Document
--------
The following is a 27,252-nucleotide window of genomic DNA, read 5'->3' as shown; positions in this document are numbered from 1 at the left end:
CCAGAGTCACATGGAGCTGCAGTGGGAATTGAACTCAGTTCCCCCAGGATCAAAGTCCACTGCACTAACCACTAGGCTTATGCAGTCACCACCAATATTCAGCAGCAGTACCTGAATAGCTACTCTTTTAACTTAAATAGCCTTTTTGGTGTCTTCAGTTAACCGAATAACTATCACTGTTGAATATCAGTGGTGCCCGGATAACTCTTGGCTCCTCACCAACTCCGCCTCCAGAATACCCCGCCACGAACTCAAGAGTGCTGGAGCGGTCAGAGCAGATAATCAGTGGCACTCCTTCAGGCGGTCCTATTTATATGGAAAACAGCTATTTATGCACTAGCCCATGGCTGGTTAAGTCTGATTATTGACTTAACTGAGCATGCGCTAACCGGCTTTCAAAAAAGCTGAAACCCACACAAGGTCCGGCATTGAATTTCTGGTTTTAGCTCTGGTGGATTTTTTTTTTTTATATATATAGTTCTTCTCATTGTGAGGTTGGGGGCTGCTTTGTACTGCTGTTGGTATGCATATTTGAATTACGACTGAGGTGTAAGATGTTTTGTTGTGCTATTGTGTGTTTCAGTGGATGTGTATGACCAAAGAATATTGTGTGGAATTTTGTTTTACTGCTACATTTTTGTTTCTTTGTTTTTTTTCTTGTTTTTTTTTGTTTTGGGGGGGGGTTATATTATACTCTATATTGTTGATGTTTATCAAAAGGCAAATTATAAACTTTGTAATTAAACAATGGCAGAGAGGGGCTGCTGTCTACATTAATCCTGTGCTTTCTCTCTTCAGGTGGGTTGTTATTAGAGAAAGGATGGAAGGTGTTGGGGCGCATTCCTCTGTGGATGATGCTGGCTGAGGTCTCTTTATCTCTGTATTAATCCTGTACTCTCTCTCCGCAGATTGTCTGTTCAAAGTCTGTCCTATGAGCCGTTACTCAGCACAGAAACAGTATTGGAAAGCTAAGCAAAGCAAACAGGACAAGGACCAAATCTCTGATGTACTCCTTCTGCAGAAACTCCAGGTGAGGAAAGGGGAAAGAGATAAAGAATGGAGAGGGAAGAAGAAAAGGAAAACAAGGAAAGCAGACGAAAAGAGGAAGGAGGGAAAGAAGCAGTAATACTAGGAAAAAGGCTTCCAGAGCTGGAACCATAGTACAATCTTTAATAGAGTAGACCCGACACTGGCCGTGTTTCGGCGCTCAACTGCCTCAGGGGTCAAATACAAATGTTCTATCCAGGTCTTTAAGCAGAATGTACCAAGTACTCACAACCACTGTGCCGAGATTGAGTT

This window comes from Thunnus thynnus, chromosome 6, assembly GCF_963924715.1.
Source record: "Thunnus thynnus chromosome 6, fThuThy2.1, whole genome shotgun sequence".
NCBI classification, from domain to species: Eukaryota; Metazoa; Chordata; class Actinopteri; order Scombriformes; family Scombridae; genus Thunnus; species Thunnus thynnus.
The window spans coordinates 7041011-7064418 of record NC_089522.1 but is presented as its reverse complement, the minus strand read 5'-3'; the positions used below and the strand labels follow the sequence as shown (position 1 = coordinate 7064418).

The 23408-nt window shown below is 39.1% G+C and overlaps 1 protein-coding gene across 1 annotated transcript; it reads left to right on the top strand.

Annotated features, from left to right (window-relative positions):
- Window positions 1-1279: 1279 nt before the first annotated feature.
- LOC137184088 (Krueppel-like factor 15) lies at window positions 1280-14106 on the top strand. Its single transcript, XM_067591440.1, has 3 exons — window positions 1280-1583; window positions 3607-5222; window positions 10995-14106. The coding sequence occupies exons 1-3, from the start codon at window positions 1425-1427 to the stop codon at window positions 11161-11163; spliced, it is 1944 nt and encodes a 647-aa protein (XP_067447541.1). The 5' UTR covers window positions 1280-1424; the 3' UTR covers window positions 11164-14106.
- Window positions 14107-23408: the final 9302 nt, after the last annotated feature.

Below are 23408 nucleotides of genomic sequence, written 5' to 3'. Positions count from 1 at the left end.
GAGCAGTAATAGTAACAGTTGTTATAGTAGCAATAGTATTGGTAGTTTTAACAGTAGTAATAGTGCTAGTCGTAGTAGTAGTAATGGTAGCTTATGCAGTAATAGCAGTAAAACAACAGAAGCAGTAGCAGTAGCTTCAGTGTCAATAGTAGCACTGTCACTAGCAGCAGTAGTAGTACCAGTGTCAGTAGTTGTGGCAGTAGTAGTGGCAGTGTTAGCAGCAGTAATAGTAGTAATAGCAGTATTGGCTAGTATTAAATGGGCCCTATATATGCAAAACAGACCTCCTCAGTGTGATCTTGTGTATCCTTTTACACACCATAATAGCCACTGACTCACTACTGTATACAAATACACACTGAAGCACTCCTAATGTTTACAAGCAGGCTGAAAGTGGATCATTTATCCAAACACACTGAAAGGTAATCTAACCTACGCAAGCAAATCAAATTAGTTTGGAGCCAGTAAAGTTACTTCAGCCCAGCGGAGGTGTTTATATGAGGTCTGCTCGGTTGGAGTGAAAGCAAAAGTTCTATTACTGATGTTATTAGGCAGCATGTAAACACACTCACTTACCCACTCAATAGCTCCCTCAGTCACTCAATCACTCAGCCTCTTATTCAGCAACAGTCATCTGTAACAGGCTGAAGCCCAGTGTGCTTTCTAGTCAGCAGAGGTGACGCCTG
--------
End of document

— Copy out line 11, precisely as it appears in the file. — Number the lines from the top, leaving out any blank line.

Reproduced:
- Window positions 14107-23408: the final 9302 nt, after the last annotated feature.